Saranya Makes it Look Easy
Tokyo Alley was cool downtown dining before downtown was cool
By Traci Burns
Photography by Matt Odom
“Is it my charm? It must be my charm!” Saranya Kusawadee says in response to being asked the secret to her restaurant Tokyo Alley’s steady climb to success over the past 27 years. She then throws her head back and lets out an exuberant laugh, one that any of her regular customers would immediately recognize.
“People say I make it look easy, and they ask me for advice,” she says, then shrugs.“But I don’t have any. It runs itself!”
Maybe, but Saranya’s not giving herself enough credit here. The restaurant, which managed to bypass the usual struggles and growing pains of an independently owned business, is thriving and beloved because she’s invested nearly half her life into making it a warm, friendly, comfortable-yet-chic destination for one of the most satisfying dining experiences in downtown Macon.
In 1985, Saranya left her hometown of Bangkok, Thailand, to attend Georgia’s Piedmont College, where she majored in Business Administration. She barely knew English at the time, and felt some initial culture shock, but her father, a Presbyterian preacher, encouraged her to stay and learn the language before making the decision to transfer somewhere else.
She did learn English, but never left Georgia. “I don’t like change; I like security,” she says. “I like to stay and put down roots.”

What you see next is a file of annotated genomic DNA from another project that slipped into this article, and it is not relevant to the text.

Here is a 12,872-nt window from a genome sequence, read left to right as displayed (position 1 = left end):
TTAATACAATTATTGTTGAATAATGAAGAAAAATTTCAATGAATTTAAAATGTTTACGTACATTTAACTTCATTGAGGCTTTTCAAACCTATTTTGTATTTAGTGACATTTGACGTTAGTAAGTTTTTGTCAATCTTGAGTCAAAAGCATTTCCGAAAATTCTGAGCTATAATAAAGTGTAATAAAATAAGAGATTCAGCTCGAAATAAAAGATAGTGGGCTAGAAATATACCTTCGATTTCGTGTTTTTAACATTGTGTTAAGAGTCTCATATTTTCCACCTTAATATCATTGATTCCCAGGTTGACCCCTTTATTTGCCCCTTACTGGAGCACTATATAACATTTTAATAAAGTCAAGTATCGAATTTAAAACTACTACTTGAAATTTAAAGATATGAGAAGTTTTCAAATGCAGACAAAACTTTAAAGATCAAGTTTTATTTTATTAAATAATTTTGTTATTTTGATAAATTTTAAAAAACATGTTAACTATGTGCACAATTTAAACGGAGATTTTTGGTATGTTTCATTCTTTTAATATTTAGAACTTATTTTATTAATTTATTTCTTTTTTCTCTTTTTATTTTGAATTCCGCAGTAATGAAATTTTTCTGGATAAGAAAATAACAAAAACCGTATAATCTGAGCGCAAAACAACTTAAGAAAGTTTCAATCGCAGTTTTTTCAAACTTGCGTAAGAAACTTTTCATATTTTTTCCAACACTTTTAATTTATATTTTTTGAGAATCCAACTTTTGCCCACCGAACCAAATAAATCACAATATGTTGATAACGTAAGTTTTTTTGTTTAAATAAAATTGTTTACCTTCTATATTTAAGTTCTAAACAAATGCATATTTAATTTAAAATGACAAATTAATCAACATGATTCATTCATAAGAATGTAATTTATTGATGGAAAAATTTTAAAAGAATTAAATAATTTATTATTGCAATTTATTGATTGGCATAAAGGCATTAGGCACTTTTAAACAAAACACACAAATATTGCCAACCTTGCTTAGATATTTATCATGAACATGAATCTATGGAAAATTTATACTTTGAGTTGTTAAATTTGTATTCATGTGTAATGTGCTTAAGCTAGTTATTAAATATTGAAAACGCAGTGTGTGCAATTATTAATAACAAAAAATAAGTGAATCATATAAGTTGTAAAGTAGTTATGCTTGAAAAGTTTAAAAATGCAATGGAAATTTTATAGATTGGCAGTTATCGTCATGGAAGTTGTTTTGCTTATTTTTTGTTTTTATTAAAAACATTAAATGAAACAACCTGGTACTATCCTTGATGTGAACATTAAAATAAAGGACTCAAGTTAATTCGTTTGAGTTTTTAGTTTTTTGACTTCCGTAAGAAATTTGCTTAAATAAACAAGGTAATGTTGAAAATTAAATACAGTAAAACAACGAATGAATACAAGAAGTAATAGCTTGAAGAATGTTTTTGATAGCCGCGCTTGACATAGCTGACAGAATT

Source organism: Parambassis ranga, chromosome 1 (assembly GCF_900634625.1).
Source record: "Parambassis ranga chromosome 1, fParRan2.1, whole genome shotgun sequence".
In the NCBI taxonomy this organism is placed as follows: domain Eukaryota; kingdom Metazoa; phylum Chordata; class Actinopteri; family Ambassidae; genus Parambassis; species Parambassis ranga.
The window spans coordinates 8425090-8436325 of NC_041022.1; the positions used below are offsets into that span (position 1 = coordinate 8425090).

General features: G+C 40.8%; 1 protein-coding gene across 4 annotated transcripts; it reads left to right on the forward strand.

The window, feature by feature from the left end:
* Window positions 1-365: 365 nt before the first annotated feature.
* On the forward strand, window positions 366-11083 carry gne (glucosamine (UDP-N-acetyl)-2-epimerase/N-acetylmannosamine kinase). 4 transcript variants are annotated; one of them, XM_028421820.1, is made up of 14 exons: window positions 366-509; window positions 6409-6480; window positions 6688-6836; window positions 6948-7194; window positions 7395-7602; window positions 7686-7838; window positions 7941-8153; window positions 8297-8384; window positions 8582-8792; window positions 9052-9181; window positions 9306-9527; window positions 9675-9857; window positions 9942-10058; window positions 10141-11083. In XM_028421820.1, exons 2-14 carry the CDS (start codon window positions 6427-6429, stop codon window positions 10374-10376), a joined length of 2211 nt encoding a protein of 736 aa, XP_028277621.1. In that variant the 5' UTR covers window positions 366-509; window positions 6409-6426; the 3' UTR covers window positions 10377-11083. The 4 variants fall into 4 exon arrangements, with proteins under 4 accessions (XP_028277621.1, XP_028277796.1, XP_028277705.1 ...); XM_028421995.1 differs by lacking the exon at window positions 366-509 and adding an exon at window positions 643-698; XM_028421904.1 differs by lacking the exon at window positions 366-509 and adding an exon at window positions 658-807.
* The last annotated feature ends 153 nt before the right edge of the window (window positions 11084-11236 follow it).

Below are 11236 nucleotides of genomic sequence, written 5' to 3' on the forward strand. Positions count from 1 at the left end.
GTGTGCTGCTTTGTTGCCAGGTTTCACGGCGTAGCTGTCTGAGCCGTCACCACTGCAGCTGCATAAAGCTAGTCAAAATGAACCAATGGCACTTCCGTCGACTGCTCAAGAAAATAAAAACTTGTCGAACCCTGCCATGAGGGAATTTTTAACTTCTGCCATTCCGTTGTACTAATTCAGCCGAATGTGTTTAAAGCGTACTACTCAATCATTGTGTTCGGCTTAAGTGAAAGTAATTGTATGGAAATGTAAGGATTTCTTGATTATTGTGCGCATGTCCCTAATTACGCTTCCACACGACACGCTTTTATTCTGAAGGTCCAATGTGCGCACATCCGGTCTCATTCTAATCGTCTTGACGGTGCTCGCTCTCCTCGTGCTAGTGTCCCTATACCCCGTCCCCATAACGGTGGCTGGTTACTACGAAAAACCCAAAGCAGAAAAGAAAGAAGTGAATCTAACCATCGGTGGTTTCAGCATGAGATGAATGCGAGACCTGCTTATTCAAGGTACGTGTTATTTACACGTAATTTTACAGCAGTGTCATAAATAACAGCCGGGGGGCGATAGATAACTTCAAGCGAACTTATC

We can thank Saranya’s college roommate, Jackie Collins, for her becoming grounded in Middle Georgia. The roommate, from Warner Robins, encouraged Saranya to move to the midstate after graduation. She did, and took a job at Yamato on Riverside Drive, with burgeoning aspirations to open a restaurant of her own. Her other option was to move back to Thailand and become a missionary, which didn’t thrill her.
“I was having too much fun here,” she says, smiling.
The roommate later became a police officer whose beat included downtown Macon, and she’s the one who alerted Saranya to the Mulberry Street Lane storefront vacancy–or, as Saranya puts it: “She said, ‘Hey, there’s a little dark place in a little dark alley down here that’d be perfect for you. Go check it out if you don’t wanna go back home!’”
Think about downtown Macon in the early 1990s. Far from the busy, buzzing hub we’re familiar with today, the downtown of that era was mostly deserted, largely blighted, and perhaps the furthest thing from a practical location for a fresh-out-of-college young immigrant woman to open her own restaurant. So, of course, Saranya, unbothered, confident and a little bit in love with such a unique location, called her mother to ask for a small loan, and on March 25, 1992, Tokyo Alley opened its doors.
Every true Maconite knows the dish Tokyo Alley is most famous for: lemon chicken with a side of noodle salad. They’re both simple preparations–battered and fried boneless chicken tenders tossed in a tangy housemade sauce; chilled, creamy-sweet noodles with a little celery crunch and peppery bite–but the consistency and quality is unparalleled.
Here’s a mindblowing detail that speaks volumes: the same two chefs–a woman named Ning, and Saranya’s brother Ed–have worked every kitchen shift together for the past 20 years. They’re masters of their craft, and it’s evident in every dish they send out.
And Saranya sassily wants to remind you that if you want the real deal, you’ll have to come get it from her: “People have posted and shared copycat recipes for our noodle salad online, and I just look at them and laugh–what are these ingredients? Not even close!”